As we repeatedly hear, a balanced budget is the first step. The second step, however, is a repayment plan of our foreign debt. Next, raise taxes. No one likes tax increases – especially me – but it’s part of the solution.

The corporate amnesty program allowed businesses to return profits from foreign soil to the U.S. at lower tax rates, which created more jobs in America. This was a wonderful and creative idea, but it equates to peeing in an ocean: it doesn’t change the levels. While thousands of these ideas will amount to an aggregated long-tail effect, we need to begin with more drastic measures.

Turnaround 101 dictates that we start by slashing all spending by at least 15%. We must tell every division, department and agency that it needs to cut its cash needs – no exceptions. The pain will be shared across the whole country as it would be across an entire business. This kind of mandatory budget cut provides time to fine tune operational requirements based on the improved results.

Before you ask, this 15% cut would affect entitlements, social security, health care, the military, and education – everything.

It’s easy to buck and cry, What about the children? Shouldn’t they be exempt from budgetary cuts? What about the sick and the poor? What about defense?

Here’s what I ask every department at a business: “Do you want your company to survive until tomorrow or do you want to quibble about who’s more deserving of money that doesn’t exist? I don’t care how you do it. Just do it.”

Internal politics kill companies in the private sector because politics and business don’t mix. Similarly, politics has no place in America’s budgetary discussions, and our issues must be addressed by those who can truly set aside political or personal biases and run this country like a turnaround professional in the private sector.

As a turnaround guy, I act like an ER doctor; my first step is to stabilize the patient and prevent shock. As a country, we’re already in shock. Nobody wants to lose an arm or a leg, but if there’s only enough blood for the torso and the leg is gangrenous, you better believe I’ll lop it off to save the body. In five years, the prosthetic surgeon can make us pretty again. I’m in a unique business, but it’s the business of making sure we’re still alive in 2025 with or without a leg.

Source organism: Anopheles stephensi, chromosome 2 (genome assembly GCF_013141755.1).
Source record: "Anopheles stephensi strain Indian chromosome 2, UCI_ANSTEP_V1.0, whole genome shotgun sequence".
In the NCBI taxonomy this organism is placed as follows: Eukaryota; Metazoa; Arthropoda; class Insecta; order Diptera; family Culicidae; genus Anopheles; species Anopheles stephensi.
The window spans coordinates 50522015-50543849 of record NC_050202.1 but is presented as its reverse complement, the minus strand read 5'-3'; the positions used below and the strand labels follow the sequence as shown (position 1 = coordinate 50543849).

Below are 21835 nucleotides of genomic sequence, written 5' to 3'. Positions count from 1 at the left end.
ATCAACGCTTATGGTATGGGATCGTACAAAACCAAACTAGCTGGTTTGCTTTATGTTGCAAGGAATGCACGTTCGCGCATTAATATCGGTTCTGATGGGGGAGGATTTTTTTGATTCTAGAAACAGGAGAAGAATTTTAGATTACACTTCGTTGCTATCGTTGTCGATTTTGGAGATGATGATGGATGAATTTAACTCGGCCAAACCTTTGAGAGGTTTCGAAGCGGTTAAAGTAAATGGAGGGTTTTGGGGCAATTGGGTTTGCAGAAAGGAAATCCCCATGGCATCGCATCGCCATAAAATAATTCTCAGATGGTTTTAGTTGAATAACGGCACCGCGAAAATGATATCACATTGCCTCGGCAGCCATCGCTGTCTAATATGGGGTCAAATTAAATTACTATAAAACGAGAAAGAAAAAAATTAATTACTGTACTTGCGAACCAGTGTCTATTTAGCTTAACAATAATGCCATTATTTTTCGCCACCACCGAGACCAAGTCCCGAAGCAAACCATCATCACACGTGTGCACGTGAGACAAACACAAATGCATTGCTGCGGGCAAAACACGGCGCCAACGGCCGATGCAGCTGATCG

In addition to the 15% cut, we must freeze all raises and expansions. That means no more foreign aid increases (also subject to the 15% cut), and we put a reasonable mandatory repayment plan in place for foreign aid. We can’t continue to write off receivables and survive. It doesn’t work that way in business, and it can’t work that way in government.

This also means no cost of living increases for government employees, social security beneficiaries and pensioners. In addition, congressmen can enjoy normal health care services – not VIP lifetime benefits for two years of service.

Unfortunately, tenured positions can’t be affected, but we can stop giving tenure. All rules for entitlements (e.g. pensions) must be reviewed. The private sector has largely eliminated pensions because it can’t afford them, and government needs to do the same. In capitalism when you can’t afford something you stop doing it.

I don’t have every last answer for how to save the trillions we need, but by making – and enforcing – these tough moves we can save America from bankruptcy, collapse and ruin. We must empower people to save money, and punish them for spending it needlessly in order to get a line item the following year.

Legislators keep asking that we have faith. Our economic stability has been built on faith: full faith and credit in the U.S. We can’t retain faith after twelve years of increasing debt. We need to deal with hard facts and run America like a business. Business is not about faith. It’s about trusting what works, and what works in business is what I know. Treat America like a business, and we’ll all live to buy another day.

I’m the Turnaround Authority and my bags are packed. Washington D.C., please call!